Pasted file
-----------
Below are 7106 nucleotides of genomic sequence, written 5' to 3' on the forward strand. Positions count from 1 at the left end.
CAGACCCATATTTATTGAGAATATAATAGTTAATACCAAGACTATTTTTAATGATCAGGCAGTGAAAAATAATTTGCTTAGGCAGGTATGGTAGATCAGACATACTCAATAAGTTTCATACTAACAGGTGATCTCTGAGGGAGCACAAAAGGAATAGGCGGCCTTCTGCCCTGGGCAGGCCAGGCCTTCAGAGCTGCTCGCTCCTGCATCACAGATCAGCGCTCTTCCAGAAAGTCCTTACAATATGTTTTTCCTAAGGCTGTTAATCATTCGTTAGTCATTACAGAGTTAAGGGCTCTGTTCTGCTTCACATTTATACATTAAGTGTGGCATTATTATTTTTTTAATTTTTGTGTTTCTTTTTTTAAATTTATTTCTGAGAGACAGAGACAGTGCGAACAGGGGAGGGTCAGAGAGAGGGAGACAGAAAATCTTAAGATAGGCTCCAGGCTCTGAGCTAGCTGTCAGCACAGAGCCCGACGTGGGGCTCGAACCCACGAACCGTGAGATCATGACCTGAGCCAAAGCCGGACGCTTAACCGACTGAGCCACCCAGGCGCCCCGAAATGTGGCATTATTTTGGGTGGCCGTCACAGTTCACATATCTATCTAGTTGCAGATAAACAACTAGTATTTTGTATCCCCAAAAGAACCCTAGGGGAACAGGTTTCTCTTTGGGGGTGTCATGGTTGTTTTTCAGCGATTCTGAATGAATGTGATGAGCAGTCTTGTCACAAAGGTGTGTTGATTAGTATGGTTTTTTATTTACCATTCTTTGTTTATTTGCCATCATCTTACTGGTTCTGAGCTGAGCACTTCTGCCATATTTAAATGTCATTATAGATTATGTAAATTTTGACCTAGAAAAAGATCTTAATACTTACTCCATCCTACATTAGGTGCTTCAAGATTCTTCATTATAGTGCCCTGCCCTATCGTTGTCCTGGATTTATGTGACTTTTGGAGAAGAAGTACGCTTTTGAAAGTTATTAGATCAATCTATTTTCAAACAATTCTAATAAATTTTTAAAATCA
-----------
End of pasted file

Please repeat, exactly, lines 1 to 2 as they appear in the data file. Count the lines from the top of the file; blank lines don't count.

Below are 7106 nucleotides of genomic sequence, written 5' to 3' on the forward strand. Positions count from 1 at the left end.
CAGACCCATATTTATTGAGAATATAATAGTTAATACCAAGACTATTTTTAATGATCAGGCAGTGAAAAATAATTTGCTTAGGCAGGTATGGTAGATCAGACATACTCAATAAGTTTCATACTAACAGGTGATCTCTGAGGGAGCACAAAAGGAATAGGCGGCCTTCTGCCCTGGGCAGGCCAGGCCTTCAGAGCTGCTCGCTCCTGCATCACAGATCAGCGCTCTTCCAGAAAGTCCTTACAATATGTTTTTCCTAAGGCTGTTAATCATTCGTTAGTCATTACAGAGTTAAGGGCTCTGTTCTGCTTCACATTTATACATTAAGTGTGGCATTATTATTTTTTTAATTTTTGTGTTTCTTTTTTTAAATTTATTTCTGAGAGACAGAGACAGTGCGAACAGGGGAGGGTCAGAGAGAGGGAGACAGAAAATCTTAAGATAGGCTCCAGGCTCTGAGCTAGCTGTCAGCACAGAGCCCGACGTGGGGCTCGAACCCACGAACCGTGAGATCATGACCTGAGCCAAAGCCGGACGCTTAACCGACTGAGCCACCCAGGCGCCCCGAAATGTGGCATTATTTTGGGTGGCCGTCACAGTTCACATATCTATCTAGTTGCAGATAAACAACTAGTATTTTGTATCCCCAAAAGAACCCTAGGGGAACAGGTTTCTCTTTGGGGGTGTCATGGTTGTTTTTCAGCGATTCTGAATGAATGTGATGAGCAGTCTTGTCACAAAGGTGTGTTGATTAGTATGGTTTTTTATTTACCATTCTTTGTTTATTTGCCATCATCTTACTGGTTCTGAGCTGAGCACTTCTGCCATATTTAAATGTCATTATAGATTATGTAAATTTTGACCTAGAAAAAGATCTTAATACTTACTCCATCCTACATTAGGTGCTTCAAGATTCTTCATTATAGTGCCCTGCCCTATCGTTGTCCTGGATTTATGTGACTTTTGGAGAAGAAGTACGCTTTTGAAAGTTATTAGATCAATCTATTTTCAAACAATTCTAATAAATTTTTAAAATCA